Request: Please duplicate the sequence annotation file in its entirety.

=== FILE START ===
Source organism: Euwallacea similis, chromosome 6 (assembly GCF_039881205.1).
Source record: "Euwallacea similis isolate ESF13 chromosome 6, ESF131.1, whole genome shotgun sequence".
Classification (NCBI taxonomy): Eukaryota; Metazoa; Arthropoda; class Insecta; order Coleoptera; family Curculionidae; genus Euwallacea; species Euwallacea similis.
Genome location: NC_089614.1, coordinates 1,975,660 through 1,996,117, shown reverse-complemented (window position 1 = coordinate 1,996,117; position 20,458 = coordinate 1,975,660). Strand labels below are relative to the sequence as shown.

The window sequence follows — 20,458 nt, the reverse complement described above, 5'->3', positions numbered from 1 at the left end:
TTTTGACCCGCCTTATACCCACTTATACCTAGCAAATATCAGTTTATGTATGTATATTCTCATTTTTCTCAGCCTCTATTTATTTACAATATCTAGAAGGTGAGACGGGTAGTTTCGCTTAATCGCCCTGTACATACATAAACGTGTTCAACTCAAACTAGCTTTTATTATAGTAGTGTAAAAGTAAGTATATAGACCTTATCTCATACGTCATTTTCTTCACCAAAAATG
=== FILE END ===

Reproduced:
Source organism: Euwallacea similis, chromosome 6 (assembly GCF_039881205.1).
Source record: "Euwallacea similis isolate ESF13 chromosome 6, ESF131.1, whole genome shotgun sequence".
Classification (NCBI taxonomy): Eukaryota; Metazoa; Arthropoda; class Insecta; order Coleoptera; family Curculionidae; genus Euwallacea; species Euwallacea similis.
Genome location: NC_089614.1, coordinates 1,975,660 through 1,996,117, shown reverse-complemented (window position 1 = coordinate 1,996,117; position 20,458 = coordinate 1,975,660). Strand labels below are relative to the sequence as shown.

The window sequence follows — 20,458 nt, the reverse complement described above, 5'->3', positions numbered from 1 at the left end:
TTTTGACCCGCCTTATACCCACTTATACCTAGCAAATATCAGTTTATGTATGTATATTCTCATTTTTCTCAGCCTCTATTTATTTACAATATCTAGAAGGTGAGACGGGTAGTTTCGCTTAATCGCCCTGTACATACATAAACGTGTTCAACTCAAACTAGCTTTTATTATAGTAGTGTAAAAGTAAGTATATAGACCTTATCTCATACGTCATTTTCTTCACCAAAAATG